There are no laws, rules, accepted practices or academic guidelines in the U.S. when it comes to displaying Nazi artifacts, according to Val Roy Berryman, history curator of the MSU Museum.
“There are no such things, not even for museums, that I’ve heard of,” he said.
The MSU Museum has a small collection of World War II-era German artifacts, including “a number of Nazi flags” that come out from time to time.
Berryman said he used some of the Nazi objects in a recent World War II anniversary exhibit about life on the home front.
“One part of it was the souvenirs the G.I.s brought back,” he said. “That was the context.”
There is one Nazi item Berryman declined to buy for the museum: Hitler’s personal swastika armband.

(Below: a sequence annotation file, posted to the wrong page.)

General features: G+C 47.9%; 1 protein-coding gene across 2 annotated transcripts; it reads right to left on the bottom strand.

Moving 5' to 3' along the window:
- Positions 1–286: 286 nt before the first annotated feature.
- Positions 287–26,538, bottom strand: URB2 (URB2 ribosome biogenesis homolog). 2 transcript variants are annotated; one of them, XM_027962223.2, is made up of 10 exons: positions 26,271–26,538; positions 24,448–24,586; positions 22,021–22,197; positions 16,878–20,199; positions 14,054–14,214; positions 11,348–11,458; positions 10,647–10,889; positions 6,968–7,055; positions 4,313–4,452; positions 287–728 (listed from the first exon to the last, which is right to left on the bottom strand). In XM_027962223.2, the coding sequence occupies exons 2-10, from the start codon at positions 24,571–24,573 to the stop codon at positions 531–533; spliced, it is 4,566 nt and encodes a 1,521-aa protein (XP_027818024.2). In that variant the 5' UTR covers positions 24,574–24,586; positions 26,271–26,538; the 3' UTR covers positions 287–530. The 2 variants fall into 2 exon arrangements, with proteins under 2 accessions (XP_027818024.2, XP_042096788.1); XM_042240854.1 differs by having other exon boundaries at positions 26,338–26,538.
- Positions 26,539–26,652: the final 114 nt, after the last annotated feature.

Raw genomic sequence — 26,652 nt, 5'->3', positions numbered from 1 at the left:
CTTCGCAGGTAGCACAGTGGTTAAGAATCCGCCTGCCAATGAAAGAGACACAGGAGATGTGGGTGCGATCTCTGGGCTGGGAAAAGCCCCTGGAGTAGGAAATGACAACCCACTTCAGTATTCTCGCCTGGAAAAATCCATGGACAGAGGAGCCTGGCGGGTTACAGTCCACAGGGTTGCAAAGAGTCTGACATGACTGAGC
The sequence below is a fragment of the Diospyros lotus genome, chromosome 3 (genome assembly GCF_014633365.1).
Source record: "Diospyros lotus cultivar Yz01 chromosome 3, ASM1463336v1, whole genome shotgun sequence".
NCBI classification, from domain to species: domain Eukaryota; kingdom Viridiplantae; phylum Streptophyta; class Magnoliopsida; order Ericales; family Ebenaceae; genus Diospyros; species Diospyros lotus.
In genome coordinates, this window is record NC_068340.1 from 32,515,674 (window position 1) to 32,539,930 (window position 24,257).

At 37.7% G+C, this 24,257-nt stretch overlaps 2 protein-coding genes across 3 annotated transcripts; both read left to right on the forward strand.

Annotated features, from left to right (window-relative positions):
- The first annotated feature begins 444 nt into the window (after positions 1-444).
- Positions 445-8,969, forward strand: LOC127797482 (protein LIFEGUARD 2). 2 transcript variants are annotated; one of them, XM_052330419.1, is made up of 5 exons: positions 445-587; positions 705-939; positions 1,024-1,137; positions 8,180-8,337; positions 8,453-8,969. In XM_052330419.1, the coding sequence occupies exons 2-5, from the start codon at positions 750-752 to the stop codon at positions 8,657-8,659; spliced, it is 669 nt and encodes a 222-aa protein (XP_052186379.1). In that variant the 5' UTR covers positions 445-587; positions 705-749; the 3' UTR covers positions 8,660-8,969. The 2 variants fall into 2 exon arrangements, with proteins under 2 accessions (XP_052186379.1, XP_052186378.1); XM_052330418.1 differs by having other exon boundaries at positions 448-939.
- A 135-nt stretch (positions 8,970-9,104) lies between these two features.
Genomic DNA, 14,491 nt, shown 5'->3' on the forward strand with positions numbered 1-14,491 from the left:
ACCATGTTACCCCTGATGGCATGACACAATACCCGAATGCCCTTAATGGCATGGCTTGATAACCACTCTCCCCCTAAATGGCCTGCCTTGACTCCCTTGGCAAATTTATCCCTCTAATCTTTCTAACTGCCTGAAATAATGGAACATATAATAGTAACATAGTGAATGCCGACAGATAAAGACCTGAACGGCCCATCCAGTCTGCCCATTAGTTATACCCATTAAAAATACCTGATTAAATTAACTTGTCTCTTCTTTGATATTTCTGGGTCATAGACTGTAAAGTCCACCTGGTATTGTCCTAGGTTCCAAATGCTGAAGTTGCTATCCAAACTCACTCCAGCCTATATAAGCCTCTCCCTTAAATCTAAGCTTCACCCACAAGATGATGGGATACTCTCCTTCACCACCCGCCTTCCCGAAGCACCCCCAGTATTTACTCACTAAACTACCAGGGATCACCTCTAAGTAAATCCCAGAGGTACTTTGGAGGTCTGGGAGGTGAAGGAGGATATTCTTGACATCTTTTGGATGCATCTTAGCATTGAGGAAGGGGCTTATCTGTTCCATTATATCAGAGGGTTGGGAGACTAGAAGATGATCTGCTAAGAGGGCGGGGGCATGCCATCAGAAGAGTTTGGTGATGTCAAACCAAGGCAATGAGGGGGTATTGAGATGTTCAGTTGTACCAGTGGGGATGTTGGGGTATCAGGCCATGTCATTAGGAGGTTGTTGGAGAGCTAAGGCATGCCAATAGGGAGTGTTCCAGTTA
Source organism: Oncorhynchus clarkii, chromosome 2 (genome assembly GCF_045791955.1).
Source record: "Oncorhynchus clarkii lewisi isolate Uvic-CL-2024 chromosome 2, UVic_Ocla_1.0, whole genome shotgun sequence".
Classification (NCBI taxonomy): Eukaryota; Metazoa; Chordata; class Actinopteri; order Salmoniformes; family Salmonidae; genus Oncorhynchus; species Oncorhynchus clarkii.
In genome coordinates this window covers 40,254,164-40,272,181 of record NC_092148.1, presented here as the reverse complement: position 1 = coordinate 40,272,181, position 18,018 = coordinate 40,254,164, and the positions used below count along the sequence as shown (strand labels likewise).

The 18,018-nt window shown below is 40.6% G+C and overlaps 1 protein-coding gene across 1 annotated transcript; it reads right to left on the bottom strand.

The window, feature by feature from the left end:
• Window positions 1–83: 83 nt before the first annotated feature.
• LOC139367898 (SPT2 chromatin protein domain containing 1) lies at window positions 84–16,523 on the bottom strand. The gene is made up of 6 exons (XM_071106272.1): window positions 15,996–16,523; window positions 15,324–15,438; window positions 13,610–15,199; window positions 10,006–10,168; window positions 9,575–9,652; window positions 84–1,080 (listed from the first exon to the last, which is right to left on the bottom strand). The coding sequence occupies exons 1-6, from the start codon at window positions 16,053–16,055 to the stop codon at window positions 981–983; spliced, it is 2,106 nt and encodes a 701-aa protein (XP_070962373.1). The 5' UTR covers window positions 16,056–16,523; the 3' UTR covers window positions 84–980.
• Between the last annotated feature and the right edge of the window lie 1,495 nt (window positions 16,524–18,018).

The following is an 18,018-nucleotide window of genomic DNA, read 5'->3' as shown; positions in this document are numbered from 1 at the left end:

“Some G.I. took it off his desk,” Berryman said.
“It might have a great deal of value, but it’s hard to display something like that without glorifying in some way the person that wore it.”
Berryman contrasted Hitler’s own armband with the flags, daggers, collar pins, and other stuff that’s commonly bought and sold on the Internet or at military shows.
“These are heavily collected by collectors who are interested in various wars,” Berryman said. “It’s something that connects them with that era. It doesn’t mean they agreed with what the Nazis were doing.”
There’s at least one more display of Nazi stuff in town, but you have to bend over and look hard.
Collector Robert Splitstone of Lansing buys and sells all sorts of military stuff, including Nazi paraphernalia. He’s got a wide-ranging display at the Little Red Schoolhouse Craft and Antique Mall, just east of the Lansing Mall, but limits the Nazi stuff to a handful of small items, thrown onto a dinner plate in a glass case at about knee level.